TODAY'S PAPER
Broken Clouds 53° Good Afternoon
Broken Clouds 53° Good Afternoon
SportsColumnistsBob Glauber

Quincy Enunwa a shining light from dark John Idzik era

New York Jets wide receiver Quincy Enunwa pulls

New York Jets wide receiver Quincy Enunwa pulls in a touchdown pass over New England Patriots cornerback Malcolm Butler during the second half of a game on Sunday Nov.  27, 2016. Photo Credit: Lee S. Weissman

FLORHAM PARK, N.J.

It’s almost as if the John Idzik era never existed.

The ill-fated two-year run of the Jets’ former general manager ended after a 4-12 debacle in 2014, and the subsequent roster deconstruction by the Mike Maccagnan-Todd Bowles regime has undone nearly all of Idzik’s work. Especially when it comes to the draft.

The latest evidence: This past week, the Jets dealt 2014 first-round safety Calvin Pryor to the Browns in exchange for linebacker Demario Davis, a Jets third-round pick in 2012 who returns to provide depth behind veteran David Harris and 2016 first-round pick Darron Lee.

Pryor was an obvious casualty once the Jets selected safety Jamal Adams in the first round and safety Marcus Maye in the second; it was only a matter of how the Jets would get rid of Pryor. The hard-hitting safety once was hailed as a cornerstone player, but his lack of range in pass coverage and struggles with assignments in Bowles’ system proved his undoing.

Of Idzik’s 19 draft picks in 2013-14, only five remain and only three are starters — a stunningly weak harvest that helps explain how far the Jets need to go as they to rebuild a roster bereft of talent at so many positions. Sheldon Richardson is one of those players, and he’s on the team only because the Jets couldn’t find a trading partner for the former first-round defensive tackle.

Perhaps the most unlikely survivor of the purge, and a player who figures to be a major part of the reconstruction project, is wide receiver Quincy Enunwa.

The Jets will look to Enunwa, a sixth-round pick out of Nebraska in 2014, as perhaps the most important member of the receiving corps. They have parted ways with Brandon Marshall and Jeremy Kerley in the last two seasons, leaving Eric Decker as the most experienced wideout. But with Decker coming off shoulder and hip surgeries last year, Enunwa figures to shoulder the biggest burden in the receiving game.

So if Idzik’s tenure will be known more for failed draft picks such as cornerback Dee Milliner, quarterback Geno Smith, tight end Jace Amaro and now Pryor, at least he left them with Enunwa, who hopes to become a breakout receiver after showing more than a few flashes of big-time potential last season.

He believes he is ready to handle the responsibility and understands he’ll need to be even better than last year to become a truly reliable part of the passing game.

“The consistency, that’s what I want,” said Enunwa, 25. “I want to be consistent, because that’s what the best guys are. They consistently do the best things, and that’s what I want to be able to do.”

Several moments last year made you believe the 6-2, 225-pound Enunwa at least has the physical ability to become a big-time playmaker. He had his first 100-yard receiving game against the eventual Super Bowl champion Patriots. There was a 69-yard touchdown catch in an early-season win over the Ravens, and a 51-yarder in the regular-season finale against the Bills.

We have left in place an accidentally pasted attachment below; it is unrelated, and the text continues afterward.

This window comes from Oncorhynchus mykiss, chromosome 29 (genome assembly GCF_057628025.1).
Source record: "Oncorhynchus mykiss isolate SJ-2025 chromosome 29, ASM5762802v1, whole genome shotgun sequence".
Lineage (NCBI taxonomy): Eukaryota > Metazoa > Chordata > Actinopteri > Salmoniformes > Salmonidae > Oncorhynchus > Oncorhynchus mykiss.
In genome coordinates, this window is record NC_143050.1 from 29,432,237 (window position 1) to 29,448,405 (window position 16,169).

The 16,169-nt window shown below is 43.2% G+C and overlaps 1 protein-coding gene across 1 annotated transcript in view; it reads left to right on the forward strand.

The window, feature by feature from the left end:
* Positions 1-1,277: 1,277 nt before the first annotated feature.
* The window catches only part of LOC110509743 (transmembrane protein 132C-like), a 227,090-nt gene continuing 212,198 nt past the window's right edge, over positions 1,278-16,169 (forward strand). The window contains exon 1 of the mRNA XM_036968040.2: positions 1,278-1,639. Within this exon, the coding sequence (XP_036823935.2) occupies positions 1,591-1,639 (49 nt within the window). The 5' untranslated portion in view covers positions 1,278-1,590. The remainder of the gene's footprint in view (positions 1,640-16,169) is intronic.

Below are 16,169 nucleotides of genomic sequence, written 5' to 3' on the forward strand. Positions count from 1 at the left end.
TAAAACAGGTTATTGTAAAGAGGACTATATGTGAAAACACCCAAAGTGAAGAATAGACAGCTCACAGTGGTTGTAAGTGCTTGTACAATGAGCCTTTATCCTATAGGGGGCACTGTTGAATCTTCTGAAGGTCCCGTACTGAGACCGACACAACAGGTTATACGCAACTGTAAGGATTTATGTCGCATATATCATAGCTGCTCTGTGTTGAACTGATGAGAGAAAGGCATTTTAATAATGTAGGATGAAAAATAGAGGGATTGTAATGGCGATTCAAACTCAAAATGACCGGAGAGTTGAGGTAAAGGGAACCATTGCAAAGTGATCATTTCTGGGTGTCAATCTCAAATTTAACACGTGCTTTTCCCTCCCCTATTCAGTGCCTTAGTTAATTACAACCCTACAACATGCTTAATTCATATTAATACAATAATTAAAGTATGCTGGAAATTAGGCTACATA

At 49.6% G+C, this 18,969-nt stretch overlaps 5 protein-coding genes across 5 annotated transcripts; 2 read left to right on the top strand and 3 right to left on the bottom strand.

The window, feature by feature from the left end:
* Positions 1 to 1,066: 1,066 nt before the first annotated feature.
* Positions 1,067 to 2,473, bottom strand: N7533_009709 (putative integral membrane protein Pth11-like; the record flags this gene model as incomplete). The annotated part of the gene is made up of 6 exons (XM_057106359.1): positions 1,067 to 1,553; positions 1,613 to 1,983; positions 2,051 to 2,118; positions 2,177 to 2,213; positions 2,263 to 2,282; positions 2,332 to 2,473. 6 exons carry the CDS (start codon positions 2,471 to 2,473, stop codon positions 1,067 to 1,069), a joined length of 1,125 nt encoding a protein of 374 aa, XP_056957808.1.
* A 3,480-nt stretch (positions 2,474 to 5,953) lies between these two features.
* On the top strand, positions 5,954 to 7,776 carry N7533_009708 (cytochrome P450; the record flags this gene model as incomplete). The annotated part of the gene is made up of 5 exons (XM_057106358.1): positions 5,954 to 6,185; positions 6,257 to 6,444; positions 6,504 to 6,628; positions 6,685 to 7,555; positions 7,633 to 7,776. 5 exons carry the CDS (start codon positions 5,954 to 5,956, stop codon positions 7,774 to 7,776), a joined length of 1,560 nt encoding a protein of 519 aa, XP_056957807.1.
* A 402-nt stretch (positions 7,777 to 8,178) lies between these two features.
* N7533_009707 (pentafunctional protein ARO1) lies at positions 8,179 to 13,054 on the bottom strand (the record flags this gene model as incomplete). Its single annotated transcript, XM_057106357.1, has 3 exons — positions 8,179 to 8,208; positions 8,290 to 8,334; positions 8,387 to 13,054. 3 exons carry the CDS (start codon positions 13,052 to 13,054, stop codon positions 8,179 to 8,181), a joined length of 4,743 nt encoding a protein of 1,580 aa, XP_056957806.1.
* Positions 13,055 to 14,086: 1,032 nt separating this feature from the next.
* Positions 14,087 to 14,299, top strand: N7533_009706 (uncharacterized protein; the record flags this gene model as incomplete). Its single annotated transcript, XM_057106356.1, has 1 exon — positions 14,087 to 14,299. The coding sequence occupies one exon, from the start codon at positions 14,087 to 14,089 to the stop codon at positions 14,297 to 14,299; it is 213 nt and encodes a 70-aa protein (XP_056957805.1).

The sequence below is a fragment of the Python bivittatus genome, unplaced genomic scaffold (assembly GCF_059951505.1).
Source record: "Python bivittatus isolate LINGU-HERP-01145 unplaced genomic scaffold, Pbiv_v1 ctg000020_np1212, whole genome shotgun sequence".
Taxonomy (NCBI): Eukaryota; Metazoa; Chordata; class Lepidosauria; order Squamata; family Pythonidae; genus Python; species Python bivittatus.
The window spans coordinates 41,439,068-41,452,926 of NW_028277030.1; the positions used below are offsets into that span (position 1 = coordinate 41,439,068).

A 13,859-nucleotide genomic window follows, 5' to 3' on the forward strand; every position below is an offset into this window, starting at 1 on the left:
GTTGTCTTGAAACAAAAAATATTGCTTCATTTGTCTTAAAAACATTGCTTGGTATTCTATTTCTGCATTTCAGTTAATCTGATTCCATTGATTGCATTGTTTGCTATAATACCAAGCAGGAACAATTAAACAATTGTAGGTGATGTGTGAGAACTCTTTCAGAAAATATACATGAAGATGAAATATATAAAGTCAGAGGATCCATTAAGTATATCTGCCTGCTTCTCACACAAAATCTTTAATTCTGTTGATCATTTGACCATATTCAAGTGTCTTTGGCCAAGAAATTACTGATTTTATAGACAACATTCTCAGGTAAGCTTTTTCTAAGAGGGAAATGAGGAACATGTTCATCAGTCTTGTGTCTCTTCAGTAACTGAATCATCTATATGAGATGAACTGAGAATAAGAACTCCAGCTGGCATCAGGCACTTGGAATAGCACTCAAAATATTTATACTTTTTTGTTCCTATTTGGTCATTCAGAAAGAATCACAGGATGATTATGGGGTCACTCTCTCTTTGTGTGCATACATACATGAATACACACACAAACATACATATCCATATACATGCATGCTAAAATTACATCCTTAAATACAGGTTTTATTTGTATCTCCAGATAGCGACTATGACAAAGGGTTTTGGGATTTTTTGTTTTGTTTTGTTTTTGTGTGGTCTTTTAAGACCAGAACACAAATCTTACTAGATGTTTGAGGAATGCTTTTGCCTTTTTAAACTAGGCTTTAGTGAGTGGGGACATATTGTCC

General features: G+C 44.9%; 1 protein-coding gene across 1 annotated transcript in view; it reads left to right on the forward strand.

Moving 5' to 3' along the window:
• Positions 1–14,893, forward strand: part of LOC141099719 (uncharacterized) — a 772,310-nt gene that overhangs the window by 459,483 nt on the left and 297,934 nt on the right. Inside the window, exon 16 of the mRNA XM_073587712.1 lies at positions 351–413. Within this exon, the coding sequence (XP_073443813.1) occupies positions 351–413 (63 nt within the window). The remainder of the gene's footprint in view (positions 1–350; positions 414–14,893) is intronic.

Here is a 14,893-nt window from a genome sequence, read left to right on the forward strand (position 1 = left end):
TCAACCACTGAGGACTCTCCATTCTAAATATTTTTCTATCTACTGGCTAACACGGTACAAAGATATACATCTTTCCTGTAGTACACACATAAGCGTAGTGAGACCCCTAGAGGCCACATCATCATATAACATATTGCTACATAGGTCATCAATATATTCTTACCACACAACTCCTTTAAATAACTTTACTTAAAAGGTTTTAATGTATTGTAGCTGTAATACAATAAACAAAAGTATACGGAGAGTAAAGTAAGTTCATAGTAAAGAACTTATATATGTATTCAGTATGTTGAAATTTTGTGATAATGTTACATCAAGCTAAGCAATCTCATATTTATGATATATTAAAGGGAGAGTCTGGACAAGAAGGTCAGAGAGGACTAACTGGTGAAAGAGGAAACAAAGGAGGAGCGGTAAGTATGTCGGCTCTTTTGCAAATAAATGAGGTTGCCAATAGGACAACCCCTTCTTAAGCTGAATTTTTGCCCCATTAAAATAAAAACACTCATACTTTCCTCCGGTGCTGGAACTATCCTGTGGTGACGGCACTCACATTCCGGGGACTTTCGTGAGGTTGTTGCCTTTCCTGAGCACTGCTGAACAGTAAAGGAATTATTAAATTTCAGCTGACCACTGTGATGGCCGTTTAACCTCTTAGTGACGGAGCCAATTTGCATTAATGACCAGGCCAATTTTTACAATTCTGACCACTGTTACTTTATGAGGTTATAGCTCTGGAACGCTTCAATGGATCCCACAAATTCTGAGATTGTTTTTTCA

But there also were too many dropped passes, some of them in key situations. And if there is a number he has to improve upon, it’s his targets-to-receptions ratio. He was targeted 105 times but had only 58 catches for 857 yards and four touchdowns last season.

Receivers aren’t solely responsible for how many catches they end up with compared to the number of times they’re targeted; quarterback accuracy is a big variable. But to make the kind of jump he envisions, Enunwa believes he needs to become a more reliable receiver.

“My mentality is that I want to build on what I’ve done,” he said. “Every year, that’s me. I know what I can do. I know what I put out in practice. When I’m able to put certain things in the game, people know what I’m capable of.”

Enunwa doesn’t know which quarterback will be throwing passes to him, given that Bowles likely won’t decide until late in the preseason whether Josh McCown, Christian Hackenberg or Bryce Petty will be the starter. But for Enunwa, it’s a moot point who gets the nod. It’s his job to make the passing game work regardless of who’s doing the passing.

“The key is working hard at what I’m doing,” he said. “Running my routes, studying, being prepared, knowing the offense. I want to keep building on that and keep showing that I can do this every game.”

Unfortunately for the Jets, Idzik didn’t leave behind more players with the kind of potential Enunwa has. With Richardson likely gone by next season — and perhaps earlier if the Jets can find a suitor before the trade deadline — only Enunwa and reliable guard Brian Winters will have passed muster as starters in the Bowles-Maccagnan era.

The Jets will need plenty more solutions, especially now that another high-round Idzik pick has been shipped out of town. With Pryor gone and Richardson likely to be next, Enunwa is almost the last man standing.

New York Sports